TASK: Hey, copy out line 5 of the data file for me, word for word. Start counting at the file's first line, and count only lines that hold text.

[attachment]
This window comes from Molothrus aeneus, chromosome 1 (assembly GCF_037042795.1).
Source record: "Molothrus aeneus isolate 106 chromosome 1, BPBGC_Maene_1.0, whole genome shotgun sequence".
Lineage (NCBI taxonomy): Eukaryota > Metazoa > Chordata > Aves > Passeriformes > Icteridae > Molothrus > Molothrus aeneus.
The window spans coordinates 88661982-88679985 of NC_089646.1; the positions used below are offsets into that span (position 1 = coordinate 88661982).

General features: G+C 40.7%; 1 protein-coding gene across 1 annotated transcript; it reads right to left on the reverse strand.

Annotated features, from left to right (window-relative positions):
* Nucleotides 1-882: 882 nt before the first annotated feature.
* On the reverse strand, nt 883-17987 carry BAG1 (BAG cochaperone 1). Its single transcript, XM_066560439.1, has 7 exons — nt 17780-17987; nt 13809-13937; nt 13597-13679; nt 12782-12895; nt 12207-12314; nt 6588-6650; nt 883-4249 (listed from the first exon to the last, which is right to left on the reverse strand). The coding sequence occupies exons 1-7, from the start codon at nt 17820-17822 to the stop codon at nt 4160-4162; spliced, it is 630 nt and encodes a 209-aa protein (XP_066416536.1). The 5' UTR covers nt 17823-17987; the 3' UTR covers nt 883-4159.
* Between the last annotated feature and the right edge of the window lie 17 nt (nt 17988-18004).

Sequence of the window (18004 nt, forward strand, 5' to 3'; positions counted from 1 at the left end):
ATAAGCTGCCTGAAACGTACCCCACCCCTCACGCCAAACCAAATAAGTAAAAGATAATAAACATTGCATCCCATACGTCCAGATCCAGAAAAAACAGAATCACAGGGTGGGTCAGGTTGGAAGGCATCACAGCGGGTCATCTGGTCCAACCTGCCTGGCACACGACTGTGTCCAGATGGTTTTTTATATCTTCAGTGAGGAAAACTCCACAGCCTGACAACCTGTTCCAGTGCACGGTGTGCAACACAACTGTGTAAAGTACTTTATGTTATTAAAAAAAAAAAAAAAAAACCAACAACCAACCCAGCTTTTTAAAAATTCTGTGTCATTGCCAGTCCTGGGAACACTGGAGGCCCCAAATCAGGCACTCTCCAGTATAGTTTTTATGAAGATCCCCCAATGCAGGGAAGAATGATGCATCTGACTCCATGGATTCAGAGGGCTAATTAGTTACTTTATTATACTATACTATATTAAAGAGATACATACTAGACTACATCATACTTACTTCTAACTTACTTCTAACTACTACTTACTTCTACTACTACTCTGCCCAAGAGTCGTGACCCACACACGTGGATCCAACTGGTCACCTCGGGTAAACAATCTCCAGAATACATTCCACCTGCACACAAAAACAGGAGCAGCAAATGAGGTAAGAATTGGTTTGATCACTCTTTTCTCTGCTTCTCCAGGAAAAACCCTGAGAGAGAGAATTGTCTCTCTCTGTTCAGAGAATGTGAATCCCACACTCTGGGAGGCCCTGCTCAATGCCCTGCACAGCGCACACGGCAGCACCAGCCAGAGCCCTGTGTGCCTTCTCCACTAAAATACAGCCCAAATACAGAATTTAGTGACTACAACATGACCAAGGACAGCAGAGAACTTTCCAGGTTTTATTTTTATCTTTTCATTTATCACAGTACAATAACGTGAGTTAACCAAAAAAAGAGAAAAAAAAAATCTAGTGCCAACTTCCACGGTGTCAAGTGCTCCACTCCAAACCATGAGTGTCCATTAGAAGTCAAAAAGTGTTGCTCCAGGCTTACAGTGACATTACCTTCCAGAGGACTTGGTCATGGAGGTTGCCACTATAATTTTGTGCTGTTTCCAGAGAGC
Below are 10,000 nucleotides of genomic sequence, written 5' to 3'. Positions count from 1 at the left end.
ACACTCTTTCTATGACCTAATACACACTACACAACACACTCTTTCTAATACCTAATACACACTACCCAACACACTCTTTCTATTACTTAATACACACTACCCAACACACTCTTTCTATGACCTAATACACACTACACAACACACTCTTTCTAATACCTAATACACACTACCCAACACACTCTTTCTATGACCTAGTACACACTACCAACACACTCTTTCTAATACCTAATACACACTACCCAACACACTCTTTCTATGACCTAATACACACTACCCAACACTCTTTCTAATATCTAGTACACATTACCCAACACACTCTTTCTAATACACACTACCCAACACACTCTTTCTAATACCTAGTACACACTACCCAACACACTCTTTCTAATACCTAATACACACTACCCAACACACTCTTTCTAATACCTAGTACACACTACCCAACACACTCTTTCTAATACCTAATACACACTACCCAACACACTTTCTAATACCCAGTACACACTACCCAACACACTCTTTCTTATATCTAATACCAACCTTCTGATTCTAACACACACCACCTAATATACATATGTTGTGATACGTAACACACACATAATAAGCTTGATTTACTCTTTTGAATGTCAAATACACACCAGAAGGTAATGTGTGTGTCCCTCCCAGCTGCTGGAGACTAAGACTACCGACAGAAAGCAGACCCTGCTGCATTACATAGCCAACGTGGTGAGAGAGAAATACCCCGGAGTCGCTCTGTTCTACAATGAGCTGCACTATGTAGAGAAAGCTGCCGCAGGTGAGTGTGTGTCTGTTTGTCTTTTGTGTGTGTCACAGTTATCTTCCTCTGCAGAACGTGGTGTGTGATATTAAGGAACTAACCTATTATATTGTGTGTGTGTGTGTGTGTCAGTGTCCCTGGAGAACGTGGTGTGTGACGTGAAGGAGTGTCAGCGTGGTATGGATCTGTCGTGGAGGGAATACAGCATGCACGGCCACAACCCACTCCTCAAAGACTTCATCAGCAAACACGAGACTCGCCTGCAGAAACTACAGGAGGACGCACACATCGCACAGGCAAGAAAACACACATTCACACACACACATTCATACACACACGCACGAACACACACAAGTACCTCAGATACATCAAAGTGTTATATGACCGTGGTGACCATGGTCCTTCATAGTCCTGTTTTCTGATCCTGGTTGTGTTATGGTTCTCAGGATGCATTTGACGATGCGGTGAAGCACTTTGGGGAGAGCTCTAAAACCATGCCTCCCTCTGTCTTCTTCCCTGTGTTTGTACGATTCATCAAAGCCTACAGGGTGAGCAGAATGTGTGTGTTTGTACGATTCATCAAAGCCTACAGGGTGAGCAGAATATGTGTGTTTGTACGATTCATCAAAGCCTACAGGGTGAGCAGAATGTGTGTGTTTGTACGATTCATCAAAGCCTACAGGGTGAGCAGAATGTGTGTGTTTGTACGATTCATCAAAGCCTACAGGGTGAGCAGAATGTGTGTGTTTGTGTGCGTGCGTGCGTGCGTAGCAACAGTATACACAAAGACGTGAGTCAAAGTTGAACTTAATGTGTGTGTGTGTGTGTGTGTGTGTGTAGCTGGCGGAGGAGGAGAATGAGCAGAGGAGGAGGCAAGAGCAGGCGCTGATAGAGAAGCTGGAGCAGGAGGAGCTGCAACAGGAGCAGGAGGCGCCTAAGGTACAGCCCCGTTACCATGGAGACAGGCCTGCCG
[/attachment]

General features: G+C 40.7%; 1 protein-coding gene across 1 annotated transcript; it reads right to left on the reverse strand.